In the first half of 2016, traffic deaths in the United States rose 10.4 percent compared with the same period in 2015.
The National Highway Traffic Safety Administration (NHTSA) released the numbers on October 5, the New York Times reports. NHTSA noted that Americans drove about 50.5 billion more miles in the first six months of 2016 than in the first half of 2015, an increase of 3.3 percent.
Lower gas prices in recent months likely contributed to the increase in miles driven. But the increase in miles driven does not account for the rise in the number of deaths, according to the Times. There were 17,775 deaths in the first six months of 2016, up from 16,100 in the same period in 2015. Officials have not identified a specific cause for the most recent increase, the Times says. “It is too soon to attribute contributing factors or potential implications of any changes in deaths on our roadways,” NHTSA said. But beginning in the final months of 2014, the rate of fatalities has increased for seven consecutive quarters compared with the corresponding quarters of previous years.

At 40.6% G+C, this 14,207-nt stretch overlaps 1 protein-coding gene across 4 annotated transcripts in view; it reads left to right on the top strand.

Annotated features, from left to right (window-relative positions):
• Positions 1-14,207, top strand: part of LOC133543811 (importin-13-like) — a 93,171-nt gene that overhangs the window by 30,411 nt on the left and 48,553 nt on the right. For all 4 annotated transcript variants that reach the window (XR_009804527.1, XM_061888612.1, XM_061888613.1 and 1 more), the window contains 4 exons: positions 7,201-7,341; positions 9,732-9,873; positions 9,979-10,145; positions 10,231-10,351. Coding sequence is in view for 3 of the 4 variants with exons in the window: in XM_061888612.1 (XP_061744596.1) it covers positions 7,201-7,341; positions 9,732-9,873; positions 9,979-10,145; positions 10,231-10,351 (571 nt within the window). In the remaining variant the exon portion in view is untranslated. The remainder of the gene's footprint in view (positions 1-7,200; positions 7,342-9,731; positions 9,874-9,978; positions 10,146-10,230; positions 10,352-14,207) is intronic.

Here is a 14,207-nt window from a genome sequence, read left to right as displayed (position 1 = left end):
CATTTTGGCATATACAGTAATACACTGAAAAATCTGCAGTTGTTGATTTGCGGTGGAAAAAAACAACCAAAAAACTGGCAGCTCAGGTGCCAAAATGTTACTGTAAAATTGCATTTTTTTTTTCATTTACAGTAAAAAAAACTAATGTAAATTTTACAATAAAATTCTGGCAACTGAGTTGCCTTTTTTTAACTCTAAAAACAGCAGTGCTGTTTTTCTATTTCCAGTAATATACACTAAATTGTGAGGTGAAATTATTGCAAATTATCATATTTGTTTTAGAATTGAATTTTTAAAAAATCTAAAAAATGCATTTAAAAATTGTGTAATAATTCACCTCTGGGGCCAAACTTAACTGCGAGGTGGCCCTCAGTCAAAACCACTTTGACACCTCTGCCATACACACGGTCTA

At the same time as the release of the fatality figures, federal officials announced the “Road to Zero” coalition that aims to eliminate traffic deaths, including those that occur on sidewalks and bicycle paths, by 2046.
The Department of Transportation has commit $3 million over the next three years for grants to provide short-term help, such as promoting the use of seatbelts and installing rumble strips, according to the Times. Advanced technology, like driverless cars, is a prominent part of the long-term plans.
In September, the Obama administration announced new guidelines to encourage the development of new technology while maintaining strong safety oversight. Some officials have reservations about the idea that computer systems can operate vehicles more safely than humans can. Skeptical officials point to the crash of a Tesla Model S in June that killed the driver. The car was in self-driving mode at the time of the crash.